New Budget for Charlotte Schools — Many Teachers at Struggling Schools to Lose Their Jobs

Written by Jason Thomas for

Amidst much public skepticism over spending by the Charlotte schools, Superintendent Peter Gorman unveiled his proposed budget in March.
Prior to the budget’s release, the Charlotte schools hosted six community forums to discuss with parents the superintendent’s strategic plan for education in the Charlotte schools. By the fifth meeting held in mid-March, only 12 parents attended.
Throughout the forums, parents have been very vocal about their concerns. Many are very skeptical about the spending habits of the Charlotte schools’ officials, wondering aloud if taxpayer money is being spent properly in educating their children and especially the money being spent building new schools. One district board member, Tom Tate, noted that overcrowding in the Charlotte schools is a real concern and will always be an issue. He said that the district cannot build new schools fast enough to accommodate all of the children.
In the face of these public concerns, Superintendent Gorman intends to move forward with his new initiatives, school growth plans, and educator raises. His $1.16 billion budget for the 2007-2008 school year is ten percent higher than last year. Gorman defends this increase by citing the following:
  • Unlike many public schools across the nation, the Charlotte schools continue in their student population growth. During the 2007-2008 school year, the Charlotte schools expect an influx of more than 5,000 new students, which adds additional costs for their education and needed services.
  • The opening of two new Charlotte schools during the 2007-2008 school year adds additional costs to the district in the operation of the facilities.
  • Some of the superintendent’s initiatives include programs that are geared toward smaller class sizes. There will be costs to creating these smaller classes, as well as implementing the initiatives.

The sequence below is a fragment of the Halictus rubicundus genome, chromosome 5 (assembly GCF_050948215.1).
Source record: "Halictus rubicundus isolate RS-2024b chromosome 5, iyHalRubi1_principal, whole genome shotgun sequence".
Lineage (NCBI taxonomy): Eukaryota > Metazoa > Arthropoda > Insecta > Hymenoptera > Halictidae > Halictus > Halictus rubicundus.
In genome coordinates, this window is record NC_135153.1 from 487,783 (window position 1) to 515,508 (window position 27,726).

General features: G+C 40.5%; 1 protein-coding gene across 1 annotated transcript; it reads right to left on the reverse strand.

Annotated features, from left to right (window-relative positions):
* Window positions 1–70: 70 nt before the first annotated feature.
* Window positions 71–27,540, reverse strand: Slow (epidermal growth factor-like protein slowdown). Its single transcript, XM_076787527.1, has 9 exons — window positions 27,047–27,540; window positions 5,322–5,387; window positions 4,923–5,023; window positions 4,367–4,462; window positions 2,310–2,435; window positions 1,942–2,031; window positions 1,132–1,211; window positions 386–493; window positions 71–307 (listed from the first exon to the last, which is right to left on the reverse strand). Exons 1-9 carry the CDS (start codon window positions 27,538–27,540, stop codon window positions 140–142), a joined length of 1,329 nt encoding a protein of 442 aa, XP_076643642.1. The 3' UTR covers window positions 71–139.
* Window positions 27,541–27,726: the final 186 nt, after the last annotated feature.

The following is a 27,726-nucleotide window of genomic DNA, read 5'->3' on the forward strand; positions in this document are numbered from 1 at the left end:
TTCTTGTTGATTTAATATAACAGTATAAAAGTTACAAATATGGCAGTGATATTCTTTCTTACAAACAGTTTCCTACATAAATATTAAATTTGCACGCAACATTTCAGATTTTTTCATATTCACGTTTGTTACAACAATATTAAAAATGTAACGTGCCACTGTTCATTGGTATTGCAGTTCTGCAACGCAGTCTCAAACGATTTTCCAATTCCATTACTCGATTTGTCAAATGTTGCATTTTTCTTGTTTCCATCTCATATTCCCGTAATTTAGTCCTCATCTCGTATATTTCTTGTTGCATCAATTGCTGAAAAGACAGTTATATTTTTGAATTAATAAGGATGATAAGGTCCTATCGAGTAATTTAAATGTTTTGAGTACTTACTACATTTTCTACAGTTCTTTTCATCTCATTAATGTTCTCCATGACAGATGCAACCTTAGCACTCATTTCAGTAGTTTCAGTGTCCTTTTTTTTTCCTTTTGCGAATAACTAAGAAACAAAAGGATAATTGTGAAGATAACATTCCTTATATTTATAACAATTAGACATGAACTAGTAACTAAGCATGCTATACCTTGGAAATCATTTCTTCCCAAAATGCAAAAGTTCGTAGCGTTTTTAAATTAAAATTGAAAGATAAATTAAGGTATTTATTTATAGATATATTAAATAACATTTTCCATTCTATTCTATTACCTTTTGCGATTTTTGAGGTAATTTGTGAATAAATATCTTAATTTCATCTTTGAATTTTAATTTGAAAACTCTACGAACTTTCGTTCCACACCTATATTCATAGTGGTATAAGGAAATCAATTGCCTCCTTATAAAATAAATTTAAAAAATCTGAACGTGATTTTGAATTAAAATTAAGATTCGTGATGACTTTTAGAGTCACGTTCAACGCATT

• Due to the increase in the student population, the opening of two new schools, and smaller class sizes, an additional 600 employees must be hired. Costs include salaries and benefits.
The budget does include $17.3 million in cuts and money reallocations. This includes $6.2 million at the central office of the Charlotte schools. There is another $1.7 million for reducing the number of assistant principals at some elementary schools.
Additionally, some personnel cuts will be made due to poor performance. There are four struggling high schools in the district — West Meck, West Charlotte, Waddell and Garinger. Last fall, Gorman gave the teachers an ultimatum to raise student test scores or look for other employment. Since the beginning of this year, 84 teachers were placed on action plans. The plans are meant to assist teachers to address areas of weakness and improve classroom performance, according to Ann Clark, regional superintendent for high schools.
Only 39 teachers remain on action plans. Of the remaining 45 teachers, 27 improved their performance and were taken off the plans, and 18 left the Charlotte schools through retirement, resignation or dismissal. Of those on action plans who now face dismissal, they will continue to work through the end of this school year to give them ample time to find other employment.
As to the budget increases, Gorman insists that it is the smallest increase in local funding over the past three years. He is asking the county for an additional $30 million in funding for the Charlotte schools.
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